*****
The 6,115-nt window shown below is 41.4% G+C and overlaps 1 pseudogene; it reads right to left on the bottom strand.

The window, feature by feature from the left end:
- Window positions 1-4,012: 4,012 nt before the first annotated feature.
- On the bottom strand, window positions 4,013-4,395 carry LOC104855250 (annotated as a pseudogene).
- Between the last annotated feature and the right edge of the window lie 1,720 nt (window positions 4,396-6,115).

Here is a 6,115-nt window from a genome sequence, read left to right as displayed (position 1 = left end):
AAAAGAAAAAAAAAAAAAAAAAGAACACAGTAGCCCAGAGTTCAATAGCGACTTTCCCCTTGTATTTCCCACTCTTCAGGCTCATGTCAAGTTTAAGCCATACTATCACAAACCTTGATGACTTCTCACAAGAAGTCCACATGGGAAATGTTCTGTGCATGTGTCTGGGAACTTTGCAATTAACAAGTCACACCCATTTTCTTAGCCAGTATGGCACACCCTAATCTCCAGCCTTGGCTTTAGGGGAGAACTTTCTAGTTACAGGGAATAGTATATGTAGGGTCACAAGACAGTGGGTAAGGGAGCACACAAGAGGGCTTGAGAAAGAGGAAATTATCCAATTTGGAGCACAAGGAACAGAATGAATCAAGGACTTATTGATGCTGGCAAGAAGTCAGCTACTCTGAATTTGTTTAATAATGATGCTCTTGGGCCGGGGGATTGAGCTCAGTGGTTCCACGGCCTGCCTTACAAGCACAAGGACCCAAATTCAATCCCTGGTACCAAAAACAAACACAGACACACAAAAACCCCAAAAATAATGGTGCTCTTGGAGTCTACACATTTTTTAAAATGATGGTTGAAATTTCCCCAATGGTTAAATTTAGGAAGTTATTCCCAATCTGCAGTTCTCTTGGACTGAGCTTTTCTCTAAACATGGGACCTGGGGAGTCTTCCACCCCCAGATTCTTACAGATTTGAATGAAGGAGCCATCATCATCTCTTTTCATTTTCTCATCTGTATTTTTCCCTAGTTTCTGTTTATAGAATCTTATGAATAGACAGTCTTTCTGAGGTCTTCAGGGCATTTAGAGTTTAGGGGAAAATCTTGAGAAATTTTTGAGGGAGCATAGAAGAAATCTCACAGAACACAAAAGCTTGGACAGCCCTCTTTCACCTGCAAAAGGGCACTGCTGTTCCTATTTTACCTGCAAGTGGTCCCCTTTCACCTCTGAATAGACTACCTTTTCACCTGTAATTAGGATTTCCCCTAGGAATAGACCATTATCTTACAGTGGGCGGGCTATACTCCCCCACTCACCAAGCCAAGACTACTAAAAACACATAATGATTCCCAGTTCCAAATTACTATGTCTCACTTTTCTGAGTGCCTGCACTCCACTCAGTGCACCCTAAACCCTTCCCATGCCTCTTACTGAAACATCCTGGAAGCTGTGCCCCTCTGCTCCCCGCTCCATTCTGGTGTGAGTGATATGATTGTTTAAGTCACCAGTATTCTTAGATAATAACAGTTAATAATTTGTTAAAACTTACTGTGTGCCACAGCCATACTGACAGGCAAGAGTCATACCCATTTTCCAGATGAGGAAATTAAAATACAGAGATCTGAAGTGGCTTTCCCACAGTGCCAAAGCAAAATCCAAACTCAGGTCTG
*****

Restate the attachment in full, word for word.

The 6,115-nt window shown below is 41.4% G+C and overlaps 1 pseudogene; it reads right to left on the bottom strand.

The window, feature by feature from the left end:
- Window positions 1-4,012: 4,012 nt before the first annotated feature.
- On the bottom strand, window positions 4,013-4,395 carry LOC104855250 (annotated as a pseudogene).
- Between the last annotated feature and the right edge of the window lie 1,720 nt (window positions 4,396-6,115).

Here is a 6,115-nt window from a genome sequence, read left to right as displayed (position 1 = left end):
AAAAGAAAAAAAAAAAAAAAAAGAACACAGTAGCCCAGAGTTCAATAGCGACTTTCCCCTTGTATTTCCCACTCTTCAGGCTCATGTCAAGTTTAAGCCATACTATCACAAACCTTGATGACTTCTCACAAGAAGTCCACATGGGAAATGTTCTGTGCATGTGTCTGGGAACTTTGCAATTAACAAGTCACACCCATTTTCTTAGCCAGTATGGCACACCCTAATCTCCAGCCTTGGCTTTAGGGGAGAACTTTCTAGTTACAGGGAATAGTATATGTAGGGTCACAAGACAGTGGGTAAGGGAGCACACAAGAGGGCTTGAGAAAGAGGAAATTATCCAATTTGGAGCACAAGGAACAGAATGAATCAAGGACTTATTGATGCTGGCAAGAAGTCAGCTACTCTGAATTTGTTTAATAATGATGCTCTTGGGCCGGGGGATTGAGCTCAGTGGTTCCACGGCCTGCCTTACAAGCACAAGGACCCAAATTCAATCCCTGGTACCAAAAACAAACACAGACACACAAAAACCCCAAAAATAATGGTGCTCTTGGAGTCTACACATTTTTTAAAATGATGGTTGAAATTTCCCCAATGGTTAAATTTAGGAAGTTATTCCCAATCTGCAGTTCTCTTGGACTGAGCTTTTCTCTAAACATGGGACCTGGGGAGTCTTCCACCCCCAGATTCTTACAGATTTGAATGAAGGAGCCATCATCATCTCTTTTCATTTTCTCATCTGTATTTTTCCCTAGTTTCTGTTTATAGAATCTTATGAATAGACAGTCTTTCTGAGGTCTTCAGGGCATTTAGAGTTTAGGGGAAAATCTTGAGAAATTTTTGAGGGAGCATAGAAGAAATCTCACAGAACACAAAAGCTTGGACAGCCCTCTTTCACCTGCAAAAGGGCACTGCTGTTCCTATTTTACCTGCAAGTGGTCCCCTTTCACCTCTGAATAGACTACCTTTTCACCTGTAATTAGGATTTCCCCTAGGAATAGACCATTATCTTACAGTGGGCGGGCTATACTCCCCCACTCACCAAGCCAAGACTACTAAAAACACATAATGATTCCCAGTTCCAAATTACTATGTCTCACTTTTCTGAGTGCCTGCACTCCACTCAGTGCACCCTAAACCCTTCCCATGCCTCTTACTGAAACATCCTGGAAGCTGTGCCCCTCTGCTCCCCGCTCCATTCTGGTGTGAGTGATATGATTGTTTAAGTCACCAGTATTCTTAGATAATAACAGTTAATAATTTGTTAAAACTTACTGTGTGCCACAGCCATACTGACAGGCAAGAGTCATACCCATTTTCCAGATGAGGAAATTAAAATACAGAGATCTGAAGTGGCTTTCCCACAGTGCCAAAGCAAAATCCAAACTCAGGTCTG